Johan and Cornelis went separate ways, but both achieved powerful positions. Cornelis became a foremost member of the administration of his hometown of Dordrecht and married the daughter of an important aristocrat from Rotterdam. With the help of his brother, he became chief justice of a large area. Johan's star rose higher. On 30 July 1653, at the age of 28, he was appointed raadpensionaris or grand pensionary of Holland, chairman of the assembly of the States of Holland. Because this province was by far the wealthiest and most powerful of the Dutch Republic, it dominated the assembly of the States-General, so Johan became in fact the political leader of the nation. In 1655 he married Wendela Bicker, whose father was the most influential regent of Amsterdam and had been the leader of the resistance against William II.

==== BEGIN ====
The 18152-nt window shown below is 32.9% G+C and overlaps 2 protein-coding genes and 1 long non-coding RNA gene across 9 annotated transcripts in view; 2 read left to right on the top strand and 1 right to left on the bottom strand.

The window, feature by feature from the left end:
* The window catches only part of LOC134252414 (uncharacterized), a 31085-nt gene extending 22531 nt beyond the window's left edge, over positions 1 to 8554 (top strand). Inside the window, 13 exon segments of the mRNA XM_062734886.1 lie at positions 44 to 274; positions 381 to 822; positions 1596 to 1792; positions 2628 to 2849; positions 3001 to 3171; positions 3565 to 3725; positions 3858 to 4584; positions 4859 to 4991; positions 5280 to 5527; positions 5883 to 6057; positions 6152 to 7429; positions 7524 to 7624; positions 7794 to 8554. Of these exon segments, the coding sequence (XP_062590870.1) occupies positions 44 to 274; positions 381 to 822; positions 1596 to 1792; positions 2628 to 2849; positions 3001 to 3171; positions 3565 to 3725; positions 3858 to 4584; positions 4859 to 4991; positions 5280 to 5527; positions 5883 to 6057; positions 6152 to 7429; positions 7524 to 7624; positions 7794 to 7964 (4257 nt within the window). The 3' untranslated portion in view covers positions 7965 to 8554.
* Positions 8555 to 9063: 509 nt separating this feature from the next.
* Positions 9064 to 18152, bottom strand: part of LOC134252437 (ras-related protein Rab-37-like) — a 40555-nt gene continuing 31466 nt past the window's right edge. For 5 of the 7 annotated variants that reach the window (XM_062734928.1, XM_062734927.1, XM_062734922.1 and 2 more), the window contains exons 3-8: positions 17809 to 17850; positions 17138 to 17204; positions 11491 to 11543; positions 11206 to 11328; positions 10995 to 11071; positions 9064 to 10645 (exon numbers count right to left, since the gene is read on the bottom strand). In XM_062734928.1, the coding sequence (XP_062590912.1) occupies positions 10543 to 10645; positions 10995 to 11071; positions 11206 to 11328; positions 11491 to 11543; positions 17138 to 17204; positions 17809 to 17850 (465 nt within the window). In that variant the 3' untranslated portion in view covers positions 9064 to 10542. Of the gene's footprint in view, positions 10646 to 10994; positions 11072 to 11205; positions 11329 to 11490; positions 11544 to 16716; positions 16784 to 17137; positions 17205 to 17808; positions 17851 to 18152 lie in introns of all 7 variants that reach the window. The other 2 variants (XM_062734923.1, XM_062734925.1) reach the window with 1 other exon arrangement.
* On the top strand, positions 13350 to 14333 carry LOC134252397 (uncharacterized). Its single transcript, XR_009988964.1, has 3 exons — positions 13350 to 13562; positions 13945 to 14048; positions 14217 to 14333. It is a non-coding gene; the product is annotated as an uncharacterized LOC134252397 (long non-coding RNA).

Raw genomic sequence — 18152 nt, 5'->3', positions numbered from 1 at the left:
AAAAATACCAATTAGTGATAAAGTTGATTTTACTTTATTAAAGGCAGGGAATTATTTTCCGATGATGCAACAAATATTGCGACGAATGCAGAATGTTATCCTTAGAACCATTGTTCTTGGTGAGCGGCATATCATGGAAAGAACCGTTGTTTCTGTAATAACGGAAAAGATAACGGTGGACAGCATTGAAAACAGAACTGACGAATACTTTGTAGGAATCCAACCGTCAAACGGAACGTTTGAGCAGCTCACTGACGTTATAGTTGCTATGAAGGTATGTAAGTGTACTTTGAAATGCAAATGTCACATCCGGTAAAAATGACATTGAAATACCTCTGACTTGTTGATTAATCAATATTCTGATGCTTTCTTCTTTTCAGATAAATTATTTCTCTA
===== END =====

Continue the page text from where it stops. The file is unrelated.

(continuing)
Before Johan started his term as grand pensionary, the First Anglo-Dutch War (1652–1654) broke out. Johan managed to strengthen the navy and to conclude the war as quickly as possible, but he paid a high price for the peace: the Act of Seclusion (1654), a secret concession to Cromwell, which stated that no prince of Orange was to be stadtholder or captain-general. When the other six provinces learned about it, a storm of indignation came down on Johan's head. Much of the hatred that was later directed at him originated from this act. During the twenty years of his rule, Johan tried to curtail the power of William III. But the older the prince became, the more difficult it was to contain support for him. The gap between the proponents of the "true freedom" and the supporters of the prince, many of whom saw him as a kind of messiah, became unsurmountable.